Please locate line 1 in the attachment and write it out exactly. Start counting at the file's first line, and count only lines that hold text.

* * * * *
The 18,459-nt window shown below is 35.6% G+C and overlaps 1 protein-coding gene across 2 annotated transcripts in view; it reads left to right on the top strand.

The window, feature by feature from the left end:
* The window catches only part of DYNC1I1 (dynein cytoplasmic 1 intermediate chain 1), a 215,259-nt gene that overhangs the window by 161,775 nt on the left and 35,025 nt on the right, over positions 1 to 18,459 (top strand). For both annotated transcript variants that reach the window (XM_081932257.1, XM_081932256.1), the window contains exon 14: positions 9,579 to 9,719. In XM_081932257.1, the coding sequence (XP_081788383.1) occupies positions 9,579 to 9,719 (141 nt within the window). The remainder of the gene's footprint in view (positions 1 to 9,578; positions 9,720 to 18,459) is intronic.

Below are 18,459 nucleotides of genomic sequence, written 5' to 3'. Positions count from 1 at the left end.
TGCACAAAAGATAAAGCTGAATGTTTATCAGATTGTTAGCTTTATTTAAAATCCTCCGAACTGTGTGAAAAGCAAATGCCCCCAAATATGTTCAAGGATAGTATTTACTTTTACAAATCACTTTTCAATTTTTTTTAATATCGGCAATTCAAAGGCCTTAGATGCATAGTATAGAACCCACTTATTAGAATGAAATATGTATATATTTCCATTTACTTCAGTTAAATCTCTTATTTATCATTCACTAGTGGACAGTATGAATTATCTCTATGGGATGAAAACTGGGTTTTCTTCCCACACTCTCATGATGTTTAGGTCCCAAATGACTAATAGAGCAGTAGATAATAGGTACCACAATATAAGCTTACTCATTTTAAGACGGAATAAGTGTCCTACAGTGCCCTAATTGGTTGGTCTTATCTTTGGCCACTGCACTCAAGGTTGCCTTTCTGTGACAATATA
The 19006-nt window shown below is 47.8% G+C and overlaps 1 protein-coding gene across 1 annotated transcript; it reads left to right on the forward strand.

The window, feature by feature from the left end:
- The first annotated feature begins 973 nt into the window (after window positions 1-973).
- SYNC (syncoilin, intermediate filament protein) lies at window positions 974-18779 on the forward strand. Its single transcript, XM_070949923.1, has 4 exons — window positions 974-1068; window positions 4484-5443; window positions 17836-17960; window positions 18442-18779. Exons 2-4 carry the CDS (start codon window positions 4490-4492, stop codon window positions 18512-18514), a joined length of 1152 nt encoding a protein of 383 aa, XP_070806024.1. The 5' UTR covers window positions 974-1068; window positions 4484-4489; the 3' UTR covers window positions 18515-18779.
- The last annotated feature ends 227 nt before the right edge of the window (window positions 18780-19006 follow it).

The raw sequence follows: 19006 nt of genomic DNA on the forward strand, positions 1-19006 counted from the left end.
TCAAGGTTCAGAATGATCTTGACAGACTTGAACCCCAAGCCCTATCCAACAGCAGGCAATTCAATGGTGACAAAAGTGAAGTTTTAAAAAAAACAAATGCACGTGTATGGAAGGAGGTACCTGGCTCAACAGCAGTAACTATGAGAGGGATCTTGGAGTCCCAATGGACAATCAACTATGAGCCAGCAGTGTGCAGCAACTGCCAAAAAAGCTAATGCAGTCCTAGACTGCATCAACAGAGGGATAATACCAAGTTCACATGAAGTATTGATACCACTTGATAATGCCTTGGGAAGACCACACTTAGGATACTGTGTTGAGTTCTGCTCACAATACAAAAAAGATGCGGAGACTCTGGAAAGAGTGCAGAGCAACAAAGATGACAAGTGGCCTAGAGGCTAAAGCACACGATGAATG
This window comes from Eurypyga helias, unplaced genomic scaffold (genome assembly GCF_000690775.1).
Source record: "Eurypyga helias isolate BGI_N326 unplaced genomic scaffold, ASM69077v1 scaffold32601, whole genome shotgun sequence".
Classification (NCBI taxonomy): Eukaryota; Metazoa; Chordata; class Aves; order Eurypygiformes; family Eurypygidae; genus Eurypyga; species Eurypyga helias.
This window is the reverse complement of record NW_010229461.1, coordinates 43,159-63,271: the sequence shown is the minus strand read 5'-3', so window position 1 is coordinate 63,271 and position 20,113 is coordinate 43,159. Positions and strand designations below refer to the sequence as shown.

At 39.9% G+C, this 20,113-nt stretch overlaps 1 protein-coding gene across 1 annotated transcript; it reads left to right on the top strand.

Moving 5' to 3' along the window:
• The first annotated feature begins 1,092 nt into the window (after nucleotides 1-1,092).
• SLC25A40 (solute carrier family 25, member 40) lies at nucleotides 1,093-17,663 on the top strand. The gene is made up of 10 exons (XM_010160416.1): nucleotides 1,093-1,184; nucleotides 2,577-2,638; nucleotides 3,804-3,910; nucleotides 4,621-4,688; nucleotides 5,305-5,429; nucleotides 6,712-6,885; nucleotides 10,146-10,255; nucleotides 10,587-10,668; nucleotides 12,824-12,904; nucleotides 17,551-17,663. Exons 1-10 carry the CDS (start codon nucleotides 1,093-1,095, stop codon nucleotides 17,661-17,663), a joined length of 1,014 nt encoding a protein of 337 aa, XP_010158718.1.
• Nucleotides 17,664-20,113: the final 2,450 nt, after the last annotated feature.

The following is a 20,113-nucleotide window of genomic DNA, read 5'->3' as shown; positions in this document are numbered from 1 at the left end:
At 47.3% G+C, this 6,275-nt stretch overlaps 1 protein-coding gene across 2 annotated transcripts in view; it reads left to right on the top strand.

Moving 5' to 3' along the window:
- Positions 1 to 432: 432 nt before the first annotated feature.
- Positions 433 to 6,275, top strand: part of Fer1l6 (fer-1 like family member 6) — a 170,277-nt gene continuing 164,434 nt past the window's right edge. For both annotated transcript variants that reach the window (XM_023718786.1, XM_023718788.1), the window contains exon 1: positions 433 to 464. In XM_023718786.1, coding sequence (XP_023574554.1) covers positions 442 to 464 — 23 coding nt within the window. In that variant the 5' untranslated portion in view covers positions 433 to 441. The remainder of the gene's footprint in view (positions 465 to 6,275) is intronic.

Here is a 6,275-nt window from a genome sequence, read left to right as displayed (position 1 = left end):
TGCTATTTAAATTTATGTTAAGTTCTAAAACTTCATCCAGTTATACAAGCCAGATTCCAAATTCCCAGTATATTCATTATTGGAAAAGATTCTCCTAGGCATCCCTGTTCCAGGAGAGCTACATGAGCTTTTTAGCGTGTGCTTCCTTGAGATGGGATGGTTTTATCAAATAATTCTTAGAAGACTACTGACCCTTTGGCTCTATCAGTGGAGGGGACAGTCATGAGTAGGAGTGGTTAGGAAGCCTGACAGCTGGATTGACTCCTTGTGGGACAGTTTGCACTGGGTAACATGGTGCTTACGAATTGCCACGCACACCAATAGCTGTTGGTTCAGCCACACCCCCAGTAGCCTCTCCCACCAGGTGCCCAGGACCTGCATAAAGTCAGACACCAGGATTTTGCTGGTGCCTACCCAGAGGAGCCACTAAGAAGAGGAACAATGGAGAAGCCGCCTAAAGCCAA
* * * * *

The 18,459-nt window shown below is 35.6% G+C and overlaps 1 protein-coding gene across 2 annotated transcripts in view; it reads left to right on the top strand.